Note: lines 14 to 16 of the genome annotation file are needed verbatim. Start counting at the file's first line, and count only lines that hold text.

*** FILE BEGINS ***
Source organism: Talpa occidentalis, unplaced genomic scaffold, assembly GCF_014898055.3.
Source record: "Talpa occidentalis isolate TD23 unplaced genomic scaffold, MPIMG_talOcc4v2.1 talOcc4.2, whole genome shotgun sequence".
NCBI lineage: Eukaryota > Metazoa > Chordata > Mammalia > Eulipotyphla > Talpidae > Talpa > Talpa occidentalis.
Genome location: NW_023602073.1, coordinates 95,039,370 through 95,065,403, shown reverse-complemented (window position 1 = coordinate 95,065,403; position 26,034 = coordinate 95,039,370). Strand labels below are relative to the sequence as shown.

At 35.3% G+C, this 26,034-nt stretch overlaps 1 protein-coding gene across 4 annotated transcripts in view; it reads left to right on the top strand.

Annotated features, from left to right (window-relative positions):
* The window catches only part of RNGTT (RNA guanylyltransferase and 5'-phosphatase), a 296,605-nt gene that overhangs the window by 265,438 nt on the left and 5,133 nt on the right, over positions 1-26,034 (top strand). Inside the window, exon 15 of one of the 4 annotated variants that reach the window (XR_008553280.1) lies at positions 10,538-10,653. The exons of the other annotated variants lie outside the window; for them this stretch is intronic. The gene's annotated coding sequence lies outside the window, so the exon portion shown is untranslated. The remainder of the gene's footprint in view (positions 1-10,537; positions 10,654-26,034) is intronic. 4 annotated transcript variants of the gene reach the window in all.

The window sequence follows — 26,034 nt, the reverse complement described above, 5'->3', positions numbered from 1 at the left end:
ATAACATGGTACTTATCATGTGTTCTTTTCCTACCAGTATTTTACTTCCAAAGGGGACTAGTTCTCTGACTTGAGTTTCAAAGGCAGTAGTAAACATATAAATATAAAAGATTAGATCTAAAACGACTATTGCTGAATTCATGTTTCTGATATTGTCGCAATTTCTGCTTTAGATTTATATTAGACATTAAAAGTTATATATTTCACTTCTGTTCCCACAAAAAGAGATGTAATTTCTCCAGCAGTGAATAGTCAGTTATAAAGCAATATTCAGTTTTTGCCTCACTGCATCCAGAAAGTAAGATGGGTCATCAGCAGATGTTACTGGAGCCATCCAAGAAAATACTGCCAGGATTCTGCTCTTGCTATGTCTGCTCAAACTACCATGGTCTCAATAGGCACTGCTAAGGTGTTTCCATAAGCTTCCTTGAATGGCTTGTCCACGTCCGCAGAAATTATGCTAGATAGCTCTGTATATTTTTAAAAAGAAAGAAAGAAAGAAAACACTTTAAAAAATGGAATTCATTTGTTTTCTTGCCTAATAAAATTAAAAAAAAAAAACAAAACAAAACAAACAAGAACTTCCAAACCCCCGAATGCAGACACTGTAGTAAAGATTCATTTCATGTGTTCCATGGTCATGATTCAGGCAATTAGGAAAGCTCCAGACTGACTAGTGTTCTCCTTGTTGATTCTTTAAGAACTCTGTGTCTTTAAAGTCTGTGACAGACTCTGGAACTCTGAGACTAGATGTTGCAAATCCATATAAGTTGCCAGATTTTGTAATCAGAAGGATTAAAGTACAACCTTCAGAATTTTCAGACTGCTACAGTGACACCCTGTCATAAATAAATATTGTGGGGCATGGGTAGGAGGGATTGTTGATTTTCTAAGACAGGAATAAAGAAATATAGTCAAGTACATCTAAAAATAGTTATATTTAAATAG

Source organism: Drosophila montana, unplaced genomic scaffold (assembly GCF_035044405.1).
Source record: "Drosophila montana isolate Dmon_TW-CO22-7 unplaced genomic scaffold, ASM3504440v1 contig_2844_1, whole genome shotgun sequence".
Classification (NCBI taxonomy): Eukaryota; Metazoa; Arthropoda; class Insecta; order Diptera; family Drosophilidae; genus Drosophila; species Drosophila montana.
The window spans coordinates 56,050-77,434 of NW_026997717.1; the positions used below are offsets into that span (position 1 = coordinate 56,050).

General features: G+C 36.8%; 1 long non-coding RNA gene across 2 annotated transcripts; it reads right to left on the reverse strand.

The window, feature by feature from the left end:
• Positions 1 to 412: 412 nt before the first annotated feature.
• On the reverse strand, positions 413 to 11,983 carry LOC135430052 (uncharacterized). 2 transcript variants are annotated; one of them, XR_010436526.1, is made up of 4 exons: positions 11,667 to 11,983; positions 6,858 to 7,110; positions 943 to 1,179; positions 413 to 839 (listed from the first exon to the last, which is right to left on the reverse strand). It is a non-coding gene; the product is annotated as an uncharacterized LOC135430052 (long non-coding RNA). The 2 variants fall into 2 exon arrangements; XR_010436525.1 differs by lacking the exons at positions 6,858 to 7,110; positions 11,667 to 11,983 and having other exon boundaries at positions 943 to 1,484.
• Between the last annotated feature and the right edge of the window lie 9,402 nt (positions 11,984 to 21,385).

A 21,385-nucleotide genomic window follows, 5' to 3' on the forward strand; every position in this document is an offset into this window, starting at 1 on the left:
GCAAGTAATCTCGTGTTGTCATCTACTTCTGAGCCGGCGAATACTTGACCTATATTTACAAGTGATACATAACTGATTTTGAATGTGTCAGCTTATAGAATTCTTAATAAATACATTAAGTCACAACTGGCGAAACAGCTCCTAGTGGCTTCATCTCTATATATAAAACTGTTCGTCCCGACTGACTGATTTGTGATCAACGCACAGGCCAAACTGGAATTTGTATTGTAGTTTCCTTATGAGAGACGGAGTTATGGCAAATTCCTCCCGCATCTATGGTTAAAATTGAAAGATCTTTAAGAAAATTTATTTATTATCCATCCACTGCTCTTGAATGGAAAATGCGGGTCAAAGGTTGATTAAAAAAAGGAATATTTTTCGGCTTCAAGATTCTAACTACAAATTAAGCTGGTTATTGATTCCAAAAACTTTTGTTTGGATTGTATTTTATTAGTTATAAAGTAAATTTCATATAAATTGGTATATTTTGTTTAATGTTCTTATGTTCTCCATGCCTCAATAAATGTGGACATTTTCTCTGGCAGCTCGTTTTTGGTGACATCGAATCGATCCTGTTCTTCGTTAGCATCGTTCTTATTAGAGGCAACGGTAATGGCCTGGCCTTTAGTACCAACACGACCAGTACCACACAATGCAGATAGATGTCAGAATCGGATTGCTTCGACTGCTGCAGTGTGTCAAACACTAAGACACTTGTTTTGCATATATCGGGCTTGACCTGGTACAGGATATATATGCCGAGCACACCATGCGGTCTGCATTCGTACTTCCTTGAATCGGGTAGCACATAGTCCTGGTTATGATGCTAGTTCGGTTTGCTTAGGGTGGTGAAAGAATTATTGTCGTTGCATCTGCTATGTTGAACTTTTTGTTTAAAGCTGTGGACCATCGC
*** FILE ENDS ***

General features: G+C 36.8%; 1 long non-coding RNA gene across 2 annotated transcripts; it reads right to left on the reverse strand.

The window, feature by feature from the left end:
• Positions 1 to 412: 412 nt before the first annotated feature.